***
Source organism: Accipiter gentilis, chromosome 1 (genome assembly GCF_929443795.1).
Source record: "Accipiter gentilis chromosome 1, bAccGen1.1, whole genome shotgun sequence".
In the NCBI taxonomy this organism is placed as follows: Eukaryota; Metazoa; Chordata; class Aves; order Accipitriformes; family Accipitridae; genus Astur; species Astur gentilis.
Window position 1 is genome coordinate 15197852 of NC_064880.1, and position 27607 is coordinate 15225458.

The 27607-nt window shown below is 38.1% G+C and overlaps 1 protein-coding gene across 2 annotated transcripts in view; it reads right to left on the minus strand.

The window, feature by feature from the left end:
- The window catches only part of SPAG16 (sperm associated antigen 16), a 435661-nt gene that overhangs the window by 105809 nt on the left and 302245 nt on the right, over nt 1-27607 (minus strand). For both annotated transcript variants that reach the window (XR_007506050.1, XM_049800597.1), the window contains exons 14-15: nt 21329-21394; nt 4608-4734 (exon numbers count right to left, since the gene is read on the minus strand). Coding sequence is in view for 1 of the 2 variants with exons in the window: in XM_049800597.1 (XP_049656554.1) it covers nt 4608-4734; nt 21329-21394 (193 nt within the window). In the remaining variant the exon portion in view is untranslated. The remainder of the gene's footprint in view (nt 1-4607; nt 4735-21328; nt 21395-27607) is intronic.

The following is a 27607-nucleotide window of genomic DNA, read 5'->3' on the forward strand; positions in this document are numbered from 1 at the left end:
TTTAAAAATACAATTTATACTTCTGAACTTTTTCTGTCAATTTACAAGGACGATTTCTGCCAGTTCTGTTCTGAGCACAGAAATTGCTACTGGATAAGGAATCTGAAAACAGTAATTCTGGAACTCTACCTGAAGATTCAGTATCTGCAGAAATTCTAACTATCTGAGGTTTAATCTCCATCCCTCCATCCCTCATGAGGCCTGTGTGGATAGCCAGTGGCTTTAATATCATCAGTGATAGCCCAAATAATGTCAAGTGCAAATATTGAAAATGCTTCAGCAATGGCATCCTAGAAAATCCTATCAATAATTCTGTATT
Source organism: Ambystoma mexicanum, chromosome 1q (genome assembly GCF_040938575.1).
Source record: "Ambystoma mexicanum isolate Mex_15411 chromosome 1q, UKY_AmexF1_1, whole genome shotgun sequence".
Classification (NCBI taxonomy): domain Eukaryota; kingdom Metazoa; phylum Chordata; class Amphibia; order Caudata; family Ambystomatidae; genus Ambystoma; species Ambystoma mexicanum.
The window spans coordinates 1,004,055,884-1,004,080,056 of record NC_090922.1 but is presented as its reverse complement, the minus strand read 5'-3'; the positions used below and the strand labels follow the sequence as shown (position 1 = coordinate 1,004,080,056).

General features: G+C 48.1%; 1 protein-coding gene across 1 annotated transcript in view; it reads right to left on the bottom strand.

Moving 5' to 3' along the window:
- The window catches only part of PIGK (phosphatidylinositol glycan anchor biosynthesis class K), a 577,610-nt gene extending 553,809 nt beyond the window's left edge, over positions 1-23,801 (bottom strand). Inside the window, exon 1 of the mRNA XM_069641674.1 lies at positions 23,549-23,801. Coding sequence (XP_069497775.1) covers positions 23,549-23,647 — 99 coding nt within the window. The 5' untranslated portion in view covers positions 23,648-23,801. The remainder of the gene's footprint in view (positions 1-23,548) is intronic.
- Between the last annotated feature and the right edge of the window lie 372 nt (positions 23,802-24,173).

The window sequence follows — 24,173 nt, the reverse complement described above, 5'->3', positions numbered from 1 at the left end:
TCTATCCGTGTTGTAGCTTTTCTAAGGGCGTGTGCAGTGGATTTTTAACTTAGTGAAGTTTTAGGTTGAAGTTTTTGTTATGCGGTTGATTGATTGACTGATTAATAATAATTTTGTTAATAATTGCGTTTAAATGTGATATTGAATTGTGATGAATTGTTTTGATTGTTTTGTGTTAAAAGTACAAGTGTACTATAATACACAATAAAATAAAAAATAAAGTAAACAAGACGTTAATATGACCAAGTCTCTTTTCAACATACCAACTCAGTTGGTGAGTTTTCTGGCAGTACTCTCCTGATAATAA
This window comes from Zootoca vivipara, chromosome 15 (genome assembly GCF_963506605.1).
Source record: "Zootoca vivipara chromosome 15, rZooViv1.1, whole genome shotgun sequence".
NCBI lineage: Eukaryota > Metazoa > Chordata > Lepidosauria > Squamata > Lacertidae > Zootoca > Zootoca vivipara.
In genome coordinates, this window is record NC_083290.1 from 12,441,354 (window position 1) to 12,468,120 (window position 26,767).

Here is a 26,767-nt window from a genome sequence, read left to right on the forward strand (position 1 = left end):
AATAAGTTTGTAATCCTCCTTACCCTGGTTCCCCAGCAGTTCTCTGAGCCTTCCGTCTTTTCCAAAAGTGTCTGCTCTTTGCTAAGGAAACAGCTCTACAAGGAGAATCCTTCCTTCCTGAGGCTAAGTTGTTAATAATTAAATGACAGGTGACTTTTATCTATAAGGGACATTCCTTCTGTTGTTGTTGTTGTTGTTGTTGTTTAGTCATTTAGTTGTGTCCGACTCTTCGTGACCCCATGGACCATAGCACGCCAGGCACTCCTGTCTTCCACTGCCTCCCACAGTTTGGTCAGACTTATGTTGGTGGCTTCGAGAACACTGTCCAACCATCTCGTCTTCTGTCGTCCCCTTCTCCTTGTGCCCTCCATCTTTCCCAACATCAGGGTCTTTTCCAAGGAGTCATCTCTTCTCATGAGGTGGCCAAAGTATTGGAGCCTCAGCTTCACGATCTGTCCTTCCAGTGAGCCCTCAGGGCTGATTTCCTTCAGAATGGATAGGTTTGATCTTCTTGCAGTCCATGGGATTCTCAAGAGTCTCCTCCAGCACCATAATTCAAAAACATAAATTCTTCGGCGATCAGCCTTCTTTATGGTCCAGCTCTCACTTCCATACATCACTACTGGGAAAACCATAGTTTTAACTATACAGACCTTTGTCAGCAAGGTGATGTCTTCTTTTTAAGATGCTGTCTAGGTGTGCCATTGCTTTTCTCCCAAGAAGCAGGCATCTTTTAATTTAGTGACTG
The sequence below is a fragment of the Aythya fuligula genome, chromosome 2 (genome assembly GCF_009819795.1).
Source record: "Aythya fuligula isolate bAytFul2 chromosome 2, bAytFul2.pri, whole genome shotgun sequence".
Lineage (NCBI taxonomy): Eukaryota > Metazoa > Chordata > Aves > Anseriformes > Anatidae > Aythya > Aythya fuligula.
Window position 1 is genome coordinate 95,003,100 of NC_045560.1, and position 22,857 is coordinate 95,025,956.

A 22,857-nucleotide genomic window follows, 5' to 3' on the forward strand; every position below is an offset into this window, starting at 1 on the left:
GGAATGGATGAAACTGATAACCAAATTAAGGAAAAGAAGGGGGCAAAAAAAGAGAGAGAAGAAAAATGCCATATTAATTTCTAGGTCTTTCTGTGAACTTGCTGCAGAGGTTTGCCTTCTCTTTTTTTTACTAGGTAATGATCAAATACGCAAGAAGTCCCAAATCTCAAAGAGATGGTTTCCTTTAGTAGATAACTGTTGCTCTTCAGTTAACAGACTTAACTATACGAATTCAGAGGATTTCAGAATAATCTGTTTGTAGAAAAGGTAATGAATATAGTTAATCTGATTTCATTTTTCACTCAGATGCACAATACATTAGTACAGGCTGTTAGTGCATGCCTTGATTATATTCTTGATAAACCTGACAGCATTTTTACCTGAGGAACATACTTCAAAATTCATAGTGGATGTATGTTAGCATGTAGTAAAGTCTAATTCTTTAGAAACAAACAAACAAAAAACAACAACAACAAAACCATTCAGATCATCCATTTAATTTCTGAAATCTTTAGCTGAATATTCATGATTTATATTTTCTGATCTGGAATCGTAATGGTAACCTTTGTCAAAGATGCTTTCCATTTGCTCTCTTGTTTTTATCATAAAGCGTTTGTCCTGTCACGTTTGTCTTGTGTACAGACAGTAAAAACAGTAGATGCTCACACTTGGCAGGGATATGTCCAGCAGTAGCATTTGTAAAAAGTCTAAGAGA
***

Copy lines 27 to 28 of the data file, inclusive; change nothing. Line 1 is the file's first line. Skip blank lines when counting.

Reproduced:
Source record: "Aythya fuligula isolate bAytFul2 chromosome 2, bAytFul2.pri, whole genome shotgun sequence".
Lineage (NCBI taxonomy): Eukaryota > Metazoa > Chordata > Aves > Anseriformes > Anatidae > Aythya > Aythya fuligula.